Below please find key take-outs from our December 10th panel with Philip Aldrick, Economics Editor of The Times; Ursula Burns, Teneo Senior Advisor, former Chairman and CEO of VEON and former Chairman and CEO of Xerox; Wolfango Piccoli, Co-President of Teneo's Political Risk Advisory group; Amber Rudd, Teneo Senior Adviser and former Home Secretary; and chaired by Principal of Teneo’s Situations and Politics practice and former Downing Street Director of Politics and Communications, Craig Oliver.
- The year business stepped up: Bucking a long running trend, business seems to have had a stellar year, both in terms of performance in response to the pandemic and its role in society. With notable exceptions - travel, hospitality, leisure etc – most businesses have actually pulled through the pandemic thanks to unprecedented government support and the rapid transformation of their business supply chains. Businesses have also become effective and passionate advocates for social change. Whether on climate change, equality and poverty, businesses have taken a lead and filled the gap left by government as they focus on the pandemic response. The key question is as to whether this is a lasting change, or as one panelist put it, a moment or a movement?
- There is no money left: Whilst the markets have experienced a stellar recovery, the underlying economic indicators remain bleak. In the UK, GDP has fallen by 25% reflecting the worst recession since the Great Frost of 1709, unemployment is set to rise, and inflation could be on the horizon. With little room for a monetary response, governments will need to lean on significant fiscal investments. However, to quote Liam Byrne, there is no money left. This problem is particularly acute in the UK, where we have a Prime Minister who is pro-spending and a Chancellor who is a fiscal hawk. This makes a pandemic windfall tax more likely in 2021 as a way of raising funds, without long term changes to taxation policy.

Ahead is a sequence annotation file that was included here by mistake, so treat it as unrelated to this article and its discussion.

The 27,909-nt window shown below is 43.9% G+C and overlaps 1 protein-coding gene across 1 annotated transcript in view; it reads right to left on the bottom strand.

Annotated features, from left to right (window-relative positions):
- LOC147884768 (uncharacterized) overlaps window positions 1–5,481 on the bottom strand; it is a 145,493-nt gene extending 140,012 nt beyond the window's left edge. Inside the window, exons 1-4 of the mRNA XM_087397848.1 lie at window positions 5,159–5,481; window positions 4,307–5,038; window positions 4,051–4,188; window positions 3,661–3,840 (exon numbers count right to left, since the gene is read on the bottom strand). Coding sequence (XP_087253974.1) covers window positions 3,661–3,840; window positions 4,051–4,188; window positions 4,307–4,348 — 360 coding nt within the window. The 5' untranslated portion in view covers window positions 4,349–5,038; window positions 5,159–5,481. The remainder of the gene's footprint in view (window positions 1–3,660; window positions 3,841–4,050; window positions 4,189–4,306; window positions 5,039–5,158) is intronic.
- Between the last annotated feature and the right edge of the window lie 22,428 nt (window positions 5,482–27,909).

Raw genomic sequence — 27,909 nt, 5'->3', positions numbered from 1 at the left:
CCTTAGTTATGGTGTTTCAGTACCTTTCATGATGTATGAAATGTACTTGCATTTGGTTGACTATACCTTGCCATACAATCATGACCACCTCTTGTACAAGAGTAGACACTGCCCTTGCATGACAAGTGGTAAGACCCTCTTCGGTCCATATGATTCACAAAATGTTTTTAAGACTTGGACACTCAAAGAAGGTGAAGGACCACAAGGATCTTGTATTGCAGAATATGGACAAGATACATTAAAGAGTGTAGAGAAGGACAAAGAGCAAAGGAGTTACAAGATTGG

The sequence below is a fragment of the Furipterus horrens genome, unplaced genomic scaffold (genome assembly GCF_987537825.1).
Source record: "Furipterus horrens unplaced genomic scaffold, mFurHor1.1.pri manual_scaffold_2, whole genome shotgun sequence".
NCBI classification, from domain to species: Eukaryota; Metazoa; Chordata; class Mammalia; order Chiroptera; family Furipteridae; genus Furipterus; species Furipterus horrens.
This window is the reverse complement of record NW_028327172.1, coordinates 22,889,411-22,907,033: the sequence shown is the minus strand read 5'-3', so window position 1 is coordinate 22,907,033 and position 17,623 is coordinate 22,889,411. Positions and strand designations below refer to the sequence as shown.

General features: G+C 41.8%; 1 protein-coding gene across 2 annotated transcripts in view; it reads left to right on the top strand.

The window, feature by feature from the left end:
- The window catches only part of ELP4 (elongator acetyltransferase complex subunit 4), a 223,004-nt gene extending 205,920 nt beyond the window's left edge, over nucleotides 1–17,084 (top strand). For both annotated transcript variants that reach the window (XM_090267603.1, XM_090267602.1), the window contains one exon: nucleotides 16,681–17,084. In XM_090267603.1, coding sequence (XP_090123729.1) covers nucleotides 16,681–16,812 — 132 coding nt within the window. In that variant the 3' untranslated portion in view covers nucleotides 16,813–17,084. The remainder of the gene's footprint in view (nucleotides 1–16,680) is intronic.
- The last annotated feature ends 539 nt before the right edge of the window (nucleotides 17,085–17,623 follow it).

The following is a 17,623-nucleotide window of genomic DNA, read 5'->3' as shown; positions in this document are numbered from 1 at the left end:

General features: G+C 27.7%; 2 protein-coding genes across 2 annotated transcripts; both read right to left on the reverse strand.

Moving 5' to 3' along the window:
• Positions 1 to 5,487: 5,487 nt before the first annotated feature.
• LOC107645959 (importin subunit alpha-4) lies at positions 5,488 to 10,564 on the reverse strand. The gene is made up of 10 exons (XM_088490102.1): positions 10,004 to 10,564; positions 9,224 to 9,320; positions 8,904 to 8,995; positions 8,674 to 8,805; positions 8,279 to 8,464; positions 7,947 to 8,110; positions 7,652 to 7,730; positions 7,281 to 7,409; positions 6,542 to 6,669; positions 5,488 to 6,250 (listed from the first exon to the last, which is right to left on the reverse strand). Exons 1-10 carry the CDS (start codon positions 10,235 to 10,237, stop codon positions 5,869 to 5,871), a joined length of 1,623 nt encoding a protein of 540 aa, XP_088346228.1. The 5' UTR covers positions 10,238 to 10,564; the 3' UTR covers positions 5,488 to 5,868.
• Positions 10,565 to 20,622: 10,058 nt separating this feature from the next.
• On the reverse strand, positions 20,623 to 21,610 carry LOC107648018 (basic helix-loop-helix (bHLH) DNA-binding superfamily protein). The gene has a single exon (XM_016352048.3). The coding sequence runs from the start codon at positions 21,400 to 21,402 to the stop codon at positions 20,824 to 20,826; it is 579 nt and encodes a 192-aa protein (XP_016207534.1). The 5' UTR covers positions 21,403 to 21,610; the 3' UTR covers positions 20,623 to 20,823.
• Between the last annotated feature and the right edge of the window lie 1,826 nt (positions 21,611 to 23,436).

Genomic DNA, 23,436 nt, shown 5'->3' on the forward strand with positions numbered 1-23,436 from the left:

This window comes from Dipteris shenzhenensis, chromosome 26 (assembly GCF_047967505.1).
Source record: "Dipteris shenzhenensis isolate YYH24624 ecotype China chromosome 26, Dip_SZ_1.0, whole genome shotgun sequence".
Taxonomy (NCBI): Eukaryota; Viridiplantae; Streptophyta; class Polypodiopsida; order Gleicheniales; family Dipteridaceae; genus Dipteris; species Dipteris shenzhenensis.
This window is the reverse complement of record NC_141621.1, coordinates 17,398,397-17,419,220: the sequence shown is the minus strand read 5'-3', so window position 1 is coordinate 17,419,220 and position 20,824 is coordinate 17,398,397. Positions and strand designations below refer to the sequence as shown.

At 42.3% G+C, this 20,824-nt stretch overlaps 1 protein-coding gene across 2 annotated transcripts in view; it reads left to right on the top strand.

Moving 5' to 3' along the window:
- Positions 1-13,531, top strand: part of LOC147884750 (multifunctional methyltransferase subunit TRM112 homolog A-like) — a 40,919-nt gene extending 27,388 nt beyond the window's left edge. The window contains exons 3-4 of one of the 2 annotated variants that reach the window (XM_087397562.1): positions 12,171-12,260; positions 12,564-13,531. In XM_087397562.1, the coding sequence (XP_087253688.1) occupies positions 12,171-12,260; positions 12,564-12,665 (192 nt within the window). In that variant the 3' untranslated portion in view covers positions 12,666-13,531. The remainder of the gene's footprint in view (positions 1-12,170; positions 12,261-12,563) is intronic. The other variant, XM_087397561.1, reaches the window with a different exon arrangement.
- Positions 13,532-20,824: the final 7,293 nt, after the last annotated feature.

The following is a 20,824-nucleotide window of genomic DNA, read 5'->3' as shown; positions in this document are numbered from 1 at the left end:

- Cause for optimism: 2020 has taken a huge toll on people, communities and business, with hundreds of thousands losing loved ones to the virus. However, there has also been meaningful cause for optimism. More countries and companies have committed to net zero targets, younger people have stood up for racial equality and science has made major advancements in search of a vaccine and understanding protein cells. Perhaps most importantly, we have seen the incredible capacity for human resilience in the face of a once in a generation pandemic.
- The drivers of success in 2021: As we look ahead to next year, our outlook as a society will depend on key drivers determined by this year. Both people and businesses have ‘dry powder’ or capacity for investment in 2021 as a result of a wait and see approach. If confidence rises, both groups could help spur a recovery. This confidence will depend on the successful roll out of the Covid-19 vaccine and strong political leadership. Joe Biden’s election – promising a more coordinated response to Covid-19 and substantial action on climate change - could galvanise this. The other key question is whether the Covid-19 recovery will unite or divide society. The panel largely agreed that whilst 2020 had a been a hugely difficult year, long-term positive change is possible.